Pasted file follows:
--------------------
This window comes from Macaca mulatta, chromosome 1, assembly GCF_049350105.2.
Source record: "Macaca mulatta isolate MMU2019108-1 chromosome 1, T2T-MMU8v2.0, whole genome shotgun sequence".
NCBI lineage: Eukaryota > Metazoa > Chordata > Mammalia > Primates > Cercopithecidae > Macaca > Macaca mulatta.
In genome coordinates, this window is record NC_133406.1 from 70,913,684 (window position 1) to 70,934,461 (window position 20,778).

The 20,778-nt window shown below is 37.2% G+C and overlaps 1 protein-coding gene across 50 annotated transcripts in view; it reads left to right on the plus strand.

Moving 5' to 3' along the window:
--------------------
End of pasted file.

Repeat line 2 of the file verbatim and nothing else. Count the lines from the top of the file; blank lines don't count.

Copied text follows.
Source record: "Macaca mulatta isolate MMU2019108-1 chromosome 1, T2T-MMU8v2.0, whole genome shotgun sequence".